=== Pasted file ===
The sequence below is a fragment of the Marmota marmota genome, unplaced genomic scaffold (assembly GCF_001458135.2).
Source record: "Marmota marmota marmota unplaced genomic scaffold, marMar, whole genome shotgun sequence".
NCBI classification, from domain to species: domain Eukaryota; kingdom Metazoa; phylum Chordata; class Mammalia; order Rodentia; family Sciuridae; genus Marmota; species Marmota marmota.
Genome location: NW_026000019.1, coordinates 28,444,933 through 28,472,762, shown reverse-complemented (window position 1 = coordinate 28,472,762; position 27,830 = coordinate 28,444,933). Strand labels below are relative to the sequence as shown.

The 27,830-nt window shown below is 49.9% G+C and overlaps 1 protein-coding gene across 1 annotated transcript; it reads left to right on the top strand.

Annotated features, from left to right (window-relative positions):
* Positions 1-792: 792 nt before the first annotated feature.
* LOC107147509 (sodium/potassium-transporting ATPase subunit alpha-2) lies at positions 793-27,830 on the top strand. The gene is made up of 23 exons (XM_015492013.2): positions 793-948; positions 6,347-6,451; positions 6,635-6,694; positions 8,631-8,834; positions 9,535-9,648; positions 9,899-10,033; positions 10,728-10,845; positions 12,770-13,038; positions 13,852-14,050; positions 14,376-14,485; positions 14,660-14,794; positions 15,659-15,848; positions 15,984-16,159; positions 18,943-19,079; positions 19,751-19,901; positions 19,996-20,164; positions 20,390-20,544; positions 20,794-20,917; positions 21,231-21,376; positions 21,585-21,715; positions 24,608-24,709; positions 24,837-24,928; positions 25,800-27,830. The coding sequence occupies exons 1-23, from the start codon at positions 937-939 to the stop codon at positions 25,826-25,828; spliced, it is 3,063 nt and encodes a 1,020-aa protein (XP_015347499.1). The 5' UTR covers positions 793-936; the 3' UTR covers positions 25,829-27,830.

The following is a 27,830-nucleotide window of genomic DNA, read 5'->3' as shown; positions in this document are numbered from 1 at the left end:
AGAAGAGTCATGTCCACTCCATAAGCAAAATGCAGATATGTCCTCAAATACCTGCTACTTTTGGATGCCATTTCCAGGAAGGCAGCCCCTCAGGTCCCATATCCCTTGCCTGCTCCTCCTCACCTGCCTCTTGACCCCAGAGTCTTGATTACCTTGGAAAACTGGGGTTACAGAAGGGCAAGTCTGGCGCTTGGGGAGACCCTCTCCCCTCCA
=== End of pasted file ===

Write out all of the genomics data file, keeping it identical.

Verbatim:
The sequence below is a fragment of the Marmota marmota genome, unplaced genomic scaffold (assembly GCF_001458135.2).
Source record: "Marmota marmota marmota unplaced genomic scaffold, marMar, whole genome shotgun sequence".
NCBI classification, from domain to species: domain Eukaryota; kingdom Metazoa; phylum Chordata; class Mammalia; order Rodentia; family Sciuridae; genus Marmota; species Marmota marmota.
Genome location: NW_026000019.1, coordinates 28,444,933 through 28,472,762, shown reverse-complemented (window position 1 = coordinate 28,472,762; position 27,830 = coordinate 28,444,933). Strand labels below are relative to the sequence as shown.

The 27,830-nt window shown below is 49.9% G+C and overlaps 1 protein-coding gene across 1 annotated transcript; it reads left to right on the top strand.

Annotated features, from left to right (window-relative positions):
* Positions 1-792: 792 nt before the first annotated feature.
* LOC107147509 (sodium/potassium-transporting ATPase subunit alpha-2) lies at positions 793-27,830 on the top strand. The gene is made up of 23 exons (XM_015492013.2): positions 793-948; positions 6,347-6,451; positions 6,635-6,694; positions 8,631-8,834; positions 9,535-9,648; positions 9,899-10,033; positions 10,728-10,845; positions 12,770-13,038; positions 13,852-14,050; positions 14,376-14,485; positions 14,660-14,794; positions 15,659-15,848; positions 15,984-16,159; positions 18,943-19,079; positions 19,751-19,901; positions 19,996-20,164; positions 20,390-20,544; positions 20,794-20,917; positions 21,231-21,376; positions 21,585-21,715; positions 24,608-24,709; positions 24,837-24,928; positions 25,800-27,830. The coding sequence occupies exons 1-23, from the start codon at positions 937-939 to the stop codon at positions 25,826-25,828; spliced, it is 3,063 nt and encodes a 1,020-aa protein (XP_015347499.1). The 5' UTR covers positions 793-936; the 3' UTR covers positions 25,829-27,830.

The following is a 27,830-nucleotide window of genomic DNA, read 5'->3' as shown; positions in this document are numbered from 1 at the left end:
AGAAGAGTCATGTCCACTCCATAAGCAAAATGCAGATATGTCCTCAAATACCTGCTACTTTTGGATGCCATTTCCAGGAAGGCAGCCCCTCAGGTCCCATATCCCTTGCCTGCTCCTCCTCACCTGCCTCTTGACCCCAGAGTCTTGATTACCTTGGAAAACTGGGGTTACAGAAGGGCAAGTCTGGCGCTTGGGGAGACCCTCTCCCCTCCA